Tabas Earthquake of 16 September 1978, Mw=7.4

Tabas Earthquake of 16 September 1978, Mw=7.4

Ten years after the 1968 Dasht-e Bayaz/Ferdows earthquakes, the seismicity seems to have migrated cross fault from the Ferdows thrust in the northeast to the Tabas thrust fault in the southwest. The 1978 earthquake with Magnitude of Mw=7.4 killed more than 15,000 people, destroyed or severely damaged about 90 villages, partially damaged another 50 villages in the region, and completely demolished the evergreen oasis town of Tabas-e Golshan, where 85% of the inhabitants (11,000 out of 13,000) were killed. The earthquake ruptured the unmapped and unknown Tabas thrust fault at the western Neogene foothills of the Shotori Mountains. Evidence of active faulting is preserved in the landscape in the form of truncated asymmetric anticlinal folding in the Neogene molase deposits, deformation of the late Quaternary alluvial fan deposits, and widespread river incision. The Tabas-e Golshan earthquake was associated with (i) 75-km long, coseismic surface thrust faulting dipping east–northeast along a curved fault line and (ii) flexural-slip faulting in the form of bedding-plane slip with a thrust mechanism on the hanging wall of the Tabas thrust in a vast area. About 75 km of discontinuous coseismic thrust faulting, in several segments of arcuate form, was mapped at the surface along an existing but unrecognized foothill-front reverse fault, the Tabas active thrust. The highest-quality, locally recorded aftershock hypocenters occurred mainly at a depth less than 23 km with a high concentration of seismic activity between 8 and 14 km. The best-located aftershocks with their well-constrained focal mechanisms demonstrated an active imbricate listric thrust system (covering both the hanging wall as well as the footwall blocks) with fault planes flattening into a possible basement decollement zone. Analyses of strong motion records indicated that the rupture propagation was mostly unilateral from the southeast to the northwest at an average rupture velocity of 2.5 km/s. The majority of the slip, in at least four subevents, contributing to the strong-motion signals and the WWSSN body waves, terminated about 15 km NW of Tabas-e Golshan, giving a fault length of 90 km. Maximum coseismic surface faulting of about 75 km was observed and mapped on the surface. As with the teleseismic location, the relocated epicenter of the 1978 Tabas-e Golshan mainshock is placed close to the southern end of the coseismic surface ruptures, indicating a possible unilateral northward rupture propagation. Analysis of strong-motion records indicates the presence of at least four, and probably more, discrete subevents in the mainshock, but their locations could not be constrained. Since the maximum measured “single” thrust displacement at the surface was only 35 cm, the major part of the primary rupture is likely to have been blind. Aftershock locations from the deployment of nine local seismometers showed that (i) most of the aftershocks were located in the hangingwall of the Tabas thrust; (ii) the seismicity flattened with depth toward east northeast; (iii) aftershocks concentrated in depth about 10 km; (iv) scattered seismicity located in the Tabas playa (on the footwall) indicating fault activity to the west of the surface rupture as well; and (v) very little activity was detected beneath the Shotori Mountains to the east, where the range-front fault did not show any surface activity (Berberian, 2014).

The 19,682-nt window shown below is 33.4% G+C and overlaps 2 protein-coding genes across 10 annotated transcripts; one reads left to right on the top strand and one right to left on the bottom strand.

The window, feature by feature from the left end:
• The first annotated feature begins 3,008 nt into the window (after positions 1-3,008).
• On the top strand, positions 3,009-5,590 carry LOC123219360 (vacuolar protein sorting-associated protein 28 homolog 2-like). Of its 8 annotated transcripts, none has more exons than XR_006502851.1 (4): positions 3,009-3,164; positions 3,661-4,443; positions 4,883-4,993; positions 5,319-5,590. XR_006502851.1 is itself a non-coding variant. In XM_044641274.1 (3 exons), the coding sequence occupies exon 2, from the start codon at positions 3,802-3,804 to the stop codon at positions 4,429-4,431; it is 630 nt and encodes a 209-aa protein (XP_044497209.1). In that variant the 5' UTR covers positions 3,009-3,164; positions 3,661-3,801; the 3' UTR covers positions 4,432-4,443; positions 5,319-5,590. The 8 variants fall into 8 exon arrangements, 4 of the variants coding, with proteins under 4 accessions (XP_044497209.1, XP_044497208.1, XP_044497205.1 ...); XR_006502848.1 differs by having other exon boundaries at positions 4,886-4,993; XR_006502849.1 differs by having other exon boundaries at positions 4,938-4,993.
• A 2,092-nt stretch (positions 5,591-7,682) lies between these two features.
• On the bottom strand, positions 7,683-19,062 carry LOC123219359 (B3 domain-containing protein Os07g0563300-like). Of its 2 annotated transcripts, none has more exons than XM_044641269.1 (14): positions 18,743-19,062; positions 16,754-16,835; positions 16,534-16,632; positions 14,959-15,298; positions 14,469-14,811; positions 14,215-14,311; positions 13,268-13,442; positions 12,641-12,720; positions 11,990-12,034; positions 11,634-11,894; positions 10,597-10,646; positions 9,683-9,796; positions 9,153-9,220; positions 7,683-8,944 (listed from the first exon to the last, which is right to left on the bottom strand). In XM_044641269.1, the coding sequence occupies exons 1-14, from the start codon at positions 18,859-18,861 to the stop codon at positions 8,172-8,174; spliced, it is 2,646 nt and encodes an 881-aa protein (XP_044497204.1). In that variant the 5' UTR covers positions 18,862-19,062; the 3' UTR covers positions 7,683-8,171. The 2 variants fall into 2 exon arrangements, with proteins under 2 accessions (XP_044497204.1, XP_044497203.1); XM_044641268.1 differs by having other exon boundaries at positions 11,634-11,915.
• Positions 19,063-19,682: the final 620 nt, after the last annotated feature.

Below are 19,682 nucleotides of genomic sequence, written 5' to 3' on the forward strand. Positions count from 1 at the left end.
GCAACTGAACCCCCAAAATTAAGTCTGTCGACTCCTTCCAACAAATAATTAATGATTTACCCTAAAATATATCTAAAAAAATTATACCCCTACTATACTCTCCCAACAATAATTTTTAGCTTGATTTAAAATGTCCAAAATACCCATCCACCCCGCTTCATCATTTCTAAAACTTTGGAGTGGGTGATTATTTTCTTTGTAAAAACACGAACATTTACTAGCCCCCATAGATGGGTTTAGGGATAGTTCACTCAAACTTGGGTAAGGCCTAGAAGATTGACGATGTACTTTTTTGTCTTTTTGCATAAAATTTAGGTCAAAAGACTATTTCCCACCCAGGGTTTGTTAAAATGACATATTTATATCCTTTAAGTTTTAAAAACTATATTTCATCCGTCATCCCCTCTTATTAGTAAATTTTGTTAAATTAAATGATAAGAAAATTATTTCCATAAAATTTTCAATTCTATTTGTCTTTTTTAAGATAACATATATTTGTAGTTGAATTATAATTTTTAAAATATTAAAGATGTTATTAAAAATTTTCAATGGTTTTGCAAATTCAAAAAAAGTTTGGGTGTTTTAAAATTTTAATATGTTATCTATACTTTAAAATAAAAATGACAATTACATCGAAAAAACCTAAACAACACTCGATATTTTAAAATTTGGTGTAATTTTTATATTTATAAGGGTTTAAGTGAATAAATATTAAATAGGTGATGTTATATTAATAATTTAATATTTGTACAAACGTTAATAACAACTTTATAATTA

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Nesa-Atrak Earthquake of 20 August 943, Ms.7.6

Nesa-Atrak Earthquake of 20 August 943, Ms.7.6

In August 20, 943, a catastrophic earthquake in the districts of Nesa destroyed many villages, killing more than 5000 people. The Nesa-Atrak earthquake of August 943 with Ms=7.6 occurred due to the activity of Ashkhaneh fault (eastern segment of  Takal Kuh).

Nahavand (Firuzabad) Earthquake of 16 August 1958 Mw.6.6

Nahavand (Firuzabad) Earthquake of 16 August 1958 Mw.6.6